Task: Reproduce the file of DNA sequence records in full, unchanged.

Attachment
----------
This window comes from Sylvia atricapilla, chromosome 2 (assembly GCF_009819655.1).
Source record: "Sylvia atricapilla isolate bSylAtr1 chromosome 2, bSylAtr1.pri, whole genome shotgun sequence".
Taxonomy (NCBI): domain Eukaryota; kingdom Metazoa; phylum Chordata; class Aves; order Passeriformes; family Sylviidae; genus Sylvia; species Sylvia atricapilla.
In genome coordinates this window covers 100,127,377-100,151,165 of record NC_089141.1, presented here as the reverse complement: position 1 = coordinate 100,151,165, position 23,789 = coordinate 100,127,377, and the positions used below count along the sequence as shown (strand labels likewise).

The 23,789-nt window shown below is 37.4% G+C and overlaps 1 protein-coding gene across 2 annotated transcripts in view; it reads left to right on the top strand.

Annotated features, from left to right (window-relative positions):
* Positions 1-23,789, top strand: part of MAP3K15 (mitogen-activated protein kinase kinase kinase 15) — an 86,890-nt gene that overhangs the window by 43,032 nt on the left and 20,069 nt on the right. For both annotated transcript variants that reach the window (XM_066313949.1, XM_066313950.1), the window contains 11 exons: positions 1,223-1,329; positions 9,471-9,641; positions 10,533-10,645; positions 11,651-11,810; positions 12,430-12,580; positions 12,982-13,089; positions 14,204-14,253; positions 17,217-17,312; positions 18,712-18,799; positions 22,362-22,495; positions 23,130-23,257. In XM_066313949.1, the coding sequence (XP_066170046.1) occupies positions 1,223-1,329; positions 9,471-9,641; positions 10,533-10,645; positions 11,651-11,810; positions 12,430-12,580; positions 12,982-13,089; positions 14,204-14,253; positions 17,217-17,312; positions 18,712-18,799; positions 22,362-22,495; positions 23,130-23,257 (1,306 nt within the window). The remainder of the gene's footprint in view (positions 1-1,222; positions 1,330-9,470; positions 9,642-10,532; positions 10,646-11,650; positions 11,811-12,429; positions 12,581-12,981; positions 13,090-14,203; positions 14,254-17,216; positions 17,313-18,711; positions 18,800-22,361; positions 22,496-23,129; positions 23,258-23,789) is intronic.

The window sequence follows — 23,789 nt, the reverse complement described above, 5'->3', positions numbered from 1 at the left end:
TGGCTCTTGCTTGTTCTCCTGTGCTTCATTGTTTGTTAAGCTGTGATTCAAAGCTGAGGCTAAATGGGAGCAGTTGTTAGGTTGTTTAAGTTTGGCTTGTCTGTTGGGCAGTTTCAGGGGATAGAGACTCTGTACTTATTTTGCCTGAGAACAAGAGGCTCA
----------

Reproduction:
This window comes from Sylvia atricapilla, chromosome 2 (assembly GCF_009819655.1).
Source record: "Sylvia atricapilla isolate bSylAtr1 chromosome 2, bSylAtr1.pri, whole genome shotgun sequence".
Taxonomy (NCBI): domain Eukaryota; kingdom Metazoa; phylum Chordata; class Aves; order Passeriformes; family Sylviidae; genus Sylvia; species Sylvia atricapilla.
In genome coordinates this window covers 100,127,377-100,151,165 of record NC_089141.1, presented here as the reverse complement: position 1 = coordinate 100,151,165, position 23,789 = coordinate 100,127,377, and the positions used below count along the sequence as shown (strand labels likewise).

The 23,789-nt window shown below is 37.4% G+C and overlaps 1 protein-coding gene across 2 annotated transcripts in view; it reads left to right on the top strand.

Annotated features, from left to right (window-relative positions):
* Positions 1-23,789, top strand: part of MAP3K15 (mitogen-activated protein kinase kinase kinase 15) — an 86,890-nt gene that overhangs the window by 43,032 nt on the left and 20,069 nt on the right. For both annotated transcript variants that reach the window (XM_066313949.1, XM_066313950.1), the window contains 11 exons: positions 1,223-1,329; positions 9,471-9,641; positions 10,533-10,645; positions 11,651-11,810; positions 12,430-12,580; positions 12,982-13,089; positions 14,204-14,253; positions 17,217-17,312; positions 18,712-18,799; positions 22,362-22,495; positions 23,130-23,257. In XM_066313949.1, the coding sequence (XP_066170046.1) occupies positions 1,223-1,329; positions 9,471-9,641; positions 10,533-10,645; positions 11,651-11,810; positions 12,430-12,580; positions 12,982-13,089; positions 14,204-14,253; positions 17,217-17,312; positions 18,712-18,799; positions 22,362-22,495; positions 23,130-23,257 (1,306 nt within the window). The remainder of the gene's footprint in view (positions 1-1,222; positions 1,330-9,470; positions 9,642-10,532; positions 10,646-11,650; positions 11,811-12,429; positions 12,581-12,981; positions 13,090-14,203; positions 14,254-17,216; positions 17,313-18,711; positions 18,800-22,361; positions 22,496-23,129; positions 23,258-23,789) is intronic.

The window sequence follows — 23,789 nt, the reverse complement described above, 5'->3', positions numbered from 1 at the left end:
TGGCTCTTGCTTGTTCTCCTGTGCTTCATTGTTTGTTAAGCTGTGATTCAAAGCTGAGGCTAAATGGGAGCAGTTGTTAGGTTGTTTAAGTTTGGCTTGTCTGTTGGGCAGTTTCAGGGGATAGAGACTCTGTACTTATTTTGCCTGAGAACAAGAGGCTCA